Banff National Park is the jewel of the Canadian national park system. Part of a chain of parks and wildlife reserves located in the Rocky Mountains, it is one of the most visited outdoor sites in North America. Located in an area between the great American parks of the Continental West and Alaska, Banff incorporates the best of both, in terms of both scenery and wildlife. Together with nearby Jasper and other sites, Banff is part of the Canadian Rocky Mountain Parks world heritage site.
The area around Banff was first explored in earnest in the early 19th century. Incredibly rich in wildlife, the Canadian government acted to protect the area before large numbers of settlers began arriving. In 1885 it became a reserve, and in 1887 followed the example of Yellowstone and became the first national park in Canada and the second in North America. Thanks to the easy access provided by the Canadian Pacific Railway, Banff became an overnight hit with visitors from all over the world. The area around Banff received worldwide attention in 1988 when the nearby city of Calgary hosted the Winter Olympics.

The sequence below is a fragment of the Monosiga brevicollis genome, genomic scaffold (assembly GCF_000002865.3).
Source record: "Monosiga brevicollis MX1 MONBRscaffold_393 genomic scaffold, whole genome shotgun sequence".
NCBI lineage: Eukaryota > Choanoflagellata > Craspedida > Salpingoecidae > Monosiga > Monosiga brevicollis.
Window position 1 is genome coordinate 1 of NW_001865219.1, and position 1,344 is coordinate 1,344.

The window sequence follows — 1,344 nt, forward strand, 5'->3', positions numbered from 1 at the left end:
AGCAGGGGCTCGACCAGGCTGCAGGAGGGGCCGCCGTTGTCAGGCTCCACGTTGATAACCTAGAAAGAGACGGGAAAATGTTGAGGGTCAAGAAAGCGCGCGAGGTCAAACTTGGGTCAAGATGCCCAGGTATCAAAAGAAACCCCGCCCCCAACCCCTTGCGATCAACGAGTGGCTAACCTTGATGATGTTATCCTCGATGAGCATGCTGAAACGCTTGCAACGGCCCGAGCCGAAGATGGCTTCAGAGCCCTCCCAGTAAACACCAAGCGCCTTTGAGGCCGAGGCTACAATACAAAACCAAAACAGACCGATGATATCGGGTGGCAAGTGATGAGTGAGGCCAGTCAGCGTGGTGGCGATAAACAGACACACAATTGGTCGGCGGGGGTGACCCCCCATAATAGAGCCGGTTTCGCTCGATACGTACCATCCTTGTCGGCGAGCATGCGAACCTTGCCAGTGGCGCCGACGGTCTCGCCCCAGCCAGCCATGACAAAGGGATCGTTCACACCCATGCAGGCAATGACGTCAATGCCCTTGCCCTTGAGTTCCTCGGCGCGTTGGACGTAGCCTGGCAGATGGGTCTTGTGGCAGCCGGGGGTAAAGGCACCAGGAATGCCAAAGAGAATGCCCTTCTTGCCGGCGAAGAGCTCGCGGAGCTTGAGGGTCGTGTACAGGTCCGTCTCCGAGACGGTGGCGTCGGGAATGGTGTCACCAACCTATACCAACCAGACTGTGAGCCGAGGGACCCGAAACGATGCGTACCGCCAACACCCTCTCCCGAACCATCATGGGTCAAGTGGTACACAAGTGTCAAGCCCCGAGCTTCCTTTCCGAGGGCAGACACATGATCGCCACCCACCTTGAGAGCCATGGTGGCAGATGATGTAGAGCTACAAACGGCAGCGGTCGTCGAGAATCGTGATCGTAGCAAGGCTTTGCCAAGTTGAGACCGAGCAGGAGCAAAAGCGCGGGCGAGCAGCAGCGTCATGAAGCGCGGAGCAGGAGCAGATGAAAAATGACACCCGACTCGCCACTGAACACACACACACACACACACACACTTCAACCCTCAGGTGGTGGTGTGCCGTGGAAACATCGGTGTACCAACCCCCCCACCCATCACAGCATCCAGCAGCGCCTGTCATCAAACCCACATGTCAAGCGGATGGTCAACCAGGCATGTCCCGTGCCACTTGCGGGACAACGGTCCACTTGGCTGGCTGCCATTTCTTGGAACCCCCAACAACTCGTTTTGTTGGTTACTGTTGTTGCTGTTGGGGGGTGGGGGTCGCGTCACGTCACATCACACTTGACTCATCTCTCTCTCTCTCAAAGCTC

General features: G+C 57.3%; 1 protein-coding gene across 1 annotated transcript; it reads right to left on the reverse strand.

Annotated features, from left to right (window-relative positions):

Banff is a wildlife bonanza, combining the best of the various Rocky Mountain ecosystems. Herds of Elk, Mule Deer, White-Tailed Deer, Moose, Mountain Goats and Bighorn Sheep can be found here, as well as a sprinkling of Caribou. Predators include the Grizzly Bear, Black Bear, Wolf and Lynx. Small mammals abound. Huge numbers of birds make their home in the park, including the Majestic Golden Eagle.
Banff National Park covers an area of over 6,600 square km on the edge of the Rocky Mountains on the southern end of Alberta, about ninety miles west of Calgary. It is easily accessible to Calgary by road and rail. It is open year round, though access may be restricted to certain areas at certain times of the year, weather permitting. The cost of admission is $9.80. Web: www.pc.gc.ca/pn-np/ab/banff (official website).